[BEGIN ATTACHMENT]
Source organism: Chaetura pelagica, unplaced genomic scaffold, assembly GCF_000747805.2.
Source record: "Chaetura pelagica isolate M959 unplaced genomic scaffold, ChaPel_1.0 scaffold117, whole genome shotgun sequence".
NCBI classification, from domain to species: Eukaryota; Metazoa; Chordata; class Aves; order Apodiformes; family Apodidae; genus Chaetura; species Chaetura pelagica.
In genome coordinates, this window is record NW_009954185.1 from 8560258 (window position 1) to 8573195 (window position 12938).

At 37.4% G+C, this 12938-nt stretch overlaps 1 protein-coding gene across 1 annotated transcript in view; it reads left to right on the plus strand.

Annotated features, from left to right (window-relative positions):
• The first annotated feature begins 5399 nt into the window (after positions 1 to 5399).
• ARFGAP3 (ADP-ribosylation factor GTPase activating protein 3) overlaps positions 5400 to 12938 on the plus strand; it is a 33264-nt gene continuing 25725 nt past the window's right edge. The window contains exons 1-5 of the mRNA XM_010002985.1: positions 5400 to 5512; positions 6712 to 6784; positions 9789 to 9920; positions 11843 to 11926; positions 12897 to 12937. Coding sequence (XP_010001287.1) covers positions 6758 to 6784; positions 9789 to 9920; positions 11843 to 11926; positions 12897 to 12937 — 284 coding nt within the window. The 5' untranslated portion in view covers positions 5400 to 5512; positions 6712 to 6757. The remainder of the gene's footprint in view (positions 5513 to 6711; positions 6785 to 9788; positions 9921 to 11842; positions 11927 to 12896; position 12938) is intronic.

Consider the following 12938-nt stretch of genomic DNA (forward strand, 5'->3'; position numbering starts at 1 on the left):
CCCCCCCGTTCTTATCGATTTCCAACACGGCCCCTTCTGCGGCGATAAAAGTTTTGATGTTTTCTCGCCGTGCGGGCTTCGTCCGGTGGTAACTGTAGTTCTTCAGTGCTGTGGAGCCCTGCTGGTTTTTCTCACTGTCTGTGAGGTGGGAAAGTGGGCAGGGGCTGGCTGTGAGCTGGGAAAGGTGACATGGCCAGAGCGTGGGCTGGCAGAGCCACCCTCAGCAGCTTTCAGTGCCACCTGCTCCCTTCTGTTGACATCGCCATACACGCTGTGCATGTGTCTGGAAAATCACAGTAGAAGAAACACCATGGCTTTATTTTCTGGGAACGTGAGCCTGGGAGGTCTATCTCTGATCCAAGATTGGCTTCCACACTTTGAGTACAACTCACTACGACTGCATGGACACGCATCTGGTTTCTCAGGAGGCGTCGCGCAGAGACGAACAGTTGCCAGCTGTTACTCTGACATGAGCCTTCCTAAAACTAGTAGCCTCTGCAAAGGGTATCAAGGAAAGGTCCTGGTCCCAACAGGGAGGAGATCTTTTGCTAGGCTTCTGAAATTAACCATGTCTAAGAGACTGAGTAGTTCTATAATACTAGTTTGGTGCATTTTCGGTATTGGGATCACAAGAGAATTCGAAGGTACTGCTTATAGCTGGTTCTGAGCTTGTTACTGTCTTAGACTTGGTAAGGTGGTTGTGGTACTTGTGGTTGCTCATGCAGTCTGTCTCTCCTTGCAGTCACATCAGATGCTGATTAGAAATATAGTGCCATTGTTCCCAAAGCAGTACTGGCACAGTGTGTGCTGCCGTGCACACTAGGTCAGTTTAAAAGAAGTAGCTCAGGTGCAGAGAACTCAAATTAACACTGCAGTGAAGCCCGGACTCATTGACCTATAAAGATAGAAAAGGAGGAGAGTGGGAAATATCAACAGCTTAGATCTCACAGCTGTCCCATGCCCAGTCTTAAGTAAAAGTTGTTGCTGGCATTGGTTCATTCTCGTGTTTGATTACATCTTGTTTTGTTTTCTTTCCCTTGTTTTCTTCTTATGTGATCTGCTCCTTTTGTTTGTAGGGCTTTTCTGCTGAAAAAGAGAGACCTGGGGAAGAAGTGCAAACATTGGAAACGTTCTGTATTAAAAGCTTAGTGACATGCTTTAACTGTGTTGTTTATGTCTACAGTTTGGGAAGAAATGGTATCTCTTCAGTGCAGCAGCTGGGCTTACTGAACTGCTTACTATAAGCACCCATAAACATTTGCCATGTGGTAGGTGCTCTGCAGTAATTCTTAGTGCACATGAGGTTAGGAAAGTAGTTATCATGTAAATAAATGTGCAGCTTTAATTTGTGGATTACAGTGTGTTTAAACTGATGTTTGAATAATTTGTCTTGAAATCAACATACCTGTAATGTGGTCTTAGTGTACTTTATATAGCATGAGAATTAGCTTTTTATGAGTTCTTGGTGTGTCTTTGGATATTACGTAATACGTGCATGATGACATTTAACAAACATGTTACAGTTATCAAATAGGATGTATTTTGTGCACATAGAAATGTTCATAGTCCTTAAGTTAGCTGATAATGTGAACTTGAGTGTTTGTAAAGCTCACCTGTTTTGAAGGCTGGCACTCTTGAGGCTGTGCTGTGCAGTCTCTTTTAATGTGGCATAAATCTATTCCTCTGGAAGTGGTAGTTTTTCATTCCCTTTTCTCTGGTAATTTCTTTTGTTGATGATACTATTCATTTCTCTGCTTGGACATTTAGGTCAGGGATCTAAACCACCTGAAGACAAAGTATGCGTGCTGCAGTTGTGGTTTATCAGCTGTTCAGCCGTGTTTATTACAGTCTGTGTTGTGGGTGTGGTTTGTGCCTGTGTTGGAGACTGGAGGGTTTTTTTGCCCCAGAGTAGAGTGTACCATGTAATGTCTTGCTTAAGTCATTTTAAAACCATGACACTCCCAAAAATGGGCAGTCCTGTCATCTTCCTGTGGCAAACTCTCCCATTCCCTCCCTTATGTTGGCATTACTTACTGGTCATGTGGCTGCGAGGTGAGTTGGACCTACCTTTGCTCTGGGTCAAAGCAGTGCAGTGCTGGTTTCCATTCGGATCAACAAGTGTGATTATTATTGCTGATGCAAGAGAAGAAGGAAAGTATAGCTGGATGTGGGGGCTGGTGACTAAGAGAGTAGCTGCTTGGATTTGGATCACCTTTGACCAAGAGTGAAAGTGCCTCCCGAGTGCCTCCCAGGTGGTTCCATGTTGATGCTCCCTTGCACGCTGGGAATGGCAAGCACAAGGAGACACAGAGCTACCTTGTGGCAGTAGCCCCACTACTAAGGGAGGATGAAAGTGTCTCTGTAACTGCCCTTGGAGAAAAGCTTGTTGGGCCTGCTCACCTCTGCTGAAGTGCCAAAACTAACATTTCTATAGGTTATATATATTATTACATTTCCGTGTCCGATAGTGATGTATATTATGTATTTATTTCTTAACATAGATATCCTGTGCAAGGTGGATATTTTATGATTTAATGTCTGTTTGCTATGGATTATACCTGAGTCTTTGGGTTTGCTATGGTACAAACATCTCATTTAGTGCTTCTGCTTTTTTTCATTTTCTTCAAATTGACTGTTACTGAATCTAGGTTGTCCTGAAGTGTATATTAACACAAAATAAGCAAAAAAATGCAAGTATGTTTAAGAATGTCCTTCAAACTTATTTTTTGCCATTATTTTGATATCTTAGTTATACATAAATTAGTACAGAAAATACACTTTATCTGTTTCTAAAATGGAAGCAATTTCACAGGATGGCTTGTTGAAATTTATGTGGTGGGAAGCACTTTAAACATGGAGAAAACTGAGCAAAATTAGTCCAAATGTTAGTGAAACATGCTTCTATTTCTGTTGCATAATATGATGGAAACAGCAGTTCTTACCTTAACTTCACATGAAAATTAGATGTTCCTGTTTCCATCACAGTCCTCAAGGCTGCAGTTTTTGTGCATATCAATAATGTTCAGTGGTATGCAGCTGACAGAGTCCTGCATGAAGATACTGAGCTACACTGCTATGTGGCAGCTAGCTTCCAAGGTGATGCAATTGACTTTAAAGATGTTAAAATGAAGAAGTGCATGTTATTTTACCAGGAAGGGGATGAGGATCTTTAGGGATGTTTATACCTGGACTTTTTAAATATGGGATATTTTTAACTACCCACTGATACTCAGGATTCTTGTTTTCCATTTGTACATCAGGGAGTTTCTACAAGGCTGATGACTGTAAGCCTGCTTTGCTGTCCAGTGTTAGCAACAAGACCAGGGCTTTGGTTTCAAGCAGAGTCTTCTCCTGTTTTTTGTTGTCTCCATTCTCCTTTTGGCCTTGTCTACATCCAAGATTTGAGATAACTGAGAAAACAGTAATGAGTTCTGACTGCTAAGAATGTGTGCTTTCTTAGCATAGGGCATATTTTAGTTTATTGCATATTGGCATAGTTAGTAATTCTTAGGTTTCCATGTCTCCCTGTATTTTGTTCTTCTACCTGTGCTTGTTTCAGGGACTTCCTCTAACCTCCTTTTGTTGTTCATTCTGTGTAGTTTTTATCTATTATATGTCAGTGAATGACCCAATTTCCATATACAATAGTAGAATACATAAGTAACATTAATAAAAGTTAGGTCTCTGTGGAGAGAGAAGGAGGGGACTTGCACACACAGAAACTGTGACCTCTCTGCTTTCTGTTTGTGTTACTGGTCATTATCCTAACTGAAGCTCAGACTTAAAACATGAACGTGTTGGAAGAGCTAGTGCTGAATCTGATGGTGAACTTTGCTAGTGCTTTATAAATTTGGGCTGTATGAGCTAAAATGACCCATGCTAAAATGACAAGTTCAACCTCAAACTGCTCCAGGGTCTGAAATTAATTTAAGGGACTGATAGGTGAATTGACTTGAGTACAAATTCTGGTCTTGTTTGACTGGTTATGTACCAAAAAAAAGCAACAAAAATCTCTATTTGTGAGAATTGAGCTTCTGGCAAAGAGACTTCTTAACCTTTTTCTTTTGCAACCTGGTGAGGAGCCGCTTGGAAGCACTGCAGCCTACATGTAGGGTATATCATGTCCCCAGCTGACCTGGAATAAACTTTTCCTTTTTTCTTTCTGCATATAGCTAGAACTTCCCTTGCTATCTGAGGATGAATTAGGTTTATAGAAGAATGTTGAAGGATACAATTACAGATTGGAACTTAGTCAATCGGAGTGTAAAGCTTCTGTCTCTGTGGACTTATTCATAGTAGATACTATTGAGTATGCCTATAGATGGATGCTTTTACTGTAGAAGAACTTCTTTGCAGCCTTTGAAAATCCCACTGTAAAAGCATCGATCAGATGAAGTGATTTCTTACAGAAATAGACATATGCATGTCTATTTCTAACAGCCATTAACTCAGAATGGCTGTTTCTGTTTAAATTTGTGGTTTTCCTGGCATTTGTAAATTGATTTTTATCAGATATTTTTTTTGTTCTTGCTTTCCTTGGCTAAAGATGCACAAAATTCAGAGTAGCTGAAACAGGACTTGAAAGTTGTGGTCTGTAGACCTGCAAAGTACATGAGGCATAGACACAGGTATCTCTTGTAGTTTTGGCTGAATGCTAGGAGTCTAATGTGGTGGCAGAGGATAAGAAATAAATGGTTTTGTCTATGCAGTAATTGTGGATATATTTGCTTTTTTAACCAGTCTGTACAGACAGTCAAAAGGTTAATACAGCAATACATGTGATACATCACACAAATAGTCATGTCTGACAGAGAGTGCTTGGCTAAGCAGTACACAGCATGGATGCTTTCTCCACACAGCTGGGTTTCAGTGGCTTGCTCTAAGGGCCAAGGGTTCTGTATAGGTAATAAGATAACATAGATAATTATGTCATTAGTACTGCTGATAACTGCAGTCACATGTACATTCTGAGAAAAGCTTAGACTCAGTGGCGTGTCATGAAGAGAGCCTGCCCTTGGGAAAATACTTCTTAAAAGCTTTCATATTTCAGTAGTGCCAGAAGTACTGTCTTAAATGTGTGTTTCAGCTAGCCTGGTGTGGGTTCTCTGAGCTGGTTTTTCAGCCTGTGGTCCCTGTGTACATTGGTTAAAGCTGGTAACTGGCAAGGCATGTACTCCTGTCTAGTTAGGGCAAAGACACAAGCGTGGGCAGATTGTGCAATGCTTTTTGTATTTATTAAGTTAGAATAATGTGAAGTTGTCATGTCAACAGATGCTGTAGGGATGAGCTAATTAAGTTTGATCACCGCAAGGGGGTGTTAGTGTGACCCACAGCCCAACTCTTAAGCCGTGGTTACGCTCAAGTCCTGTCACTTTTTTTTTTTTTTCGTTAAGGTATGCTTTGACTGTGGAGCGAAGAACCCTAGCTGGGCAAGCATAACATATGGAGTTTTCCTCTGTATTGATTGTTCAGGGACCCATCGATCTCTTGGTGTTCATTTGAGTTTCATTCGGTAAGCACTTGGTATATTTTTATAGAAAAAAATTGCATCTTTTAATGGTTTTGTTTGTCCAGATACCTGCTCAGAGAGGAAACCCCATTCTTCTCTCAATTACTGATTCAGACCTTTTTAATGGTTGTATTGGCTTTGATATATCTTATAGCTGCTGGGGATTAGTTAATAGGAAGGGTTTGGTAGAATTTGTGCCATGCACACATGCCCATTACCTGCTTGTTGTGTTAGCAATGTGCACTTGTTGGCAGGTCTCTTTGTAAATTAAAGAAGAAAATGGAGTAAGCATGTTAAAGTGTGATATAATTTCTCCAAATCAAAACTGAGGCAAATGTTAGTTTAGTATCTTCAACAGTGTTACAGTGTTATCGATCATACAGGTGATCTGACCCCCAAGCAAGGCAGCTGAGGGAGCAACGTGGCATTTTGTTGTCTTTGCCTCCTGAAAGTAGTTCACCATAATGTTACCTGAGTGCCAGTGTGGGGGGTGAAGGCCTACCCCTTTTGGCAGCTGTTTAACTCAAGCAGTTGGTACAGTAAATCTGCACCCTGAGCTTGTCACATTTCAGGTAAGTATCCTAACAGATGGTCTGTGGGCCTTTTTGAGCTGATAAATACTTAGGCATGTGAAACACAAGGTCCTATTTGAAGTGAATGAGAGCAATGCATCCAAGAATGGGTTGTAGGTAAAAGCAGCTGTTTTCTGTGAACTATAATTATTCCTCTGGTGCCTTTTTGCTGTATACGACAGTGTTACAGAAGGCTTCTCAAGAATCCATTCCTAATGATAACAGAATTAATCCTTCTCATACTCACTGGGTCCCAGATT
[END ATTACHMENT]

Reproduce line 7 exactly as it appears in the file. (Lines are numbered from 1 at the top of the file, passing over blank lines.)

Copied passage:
• The first annotated feature begins 5399 nt into the window (after positions 1 to 5399).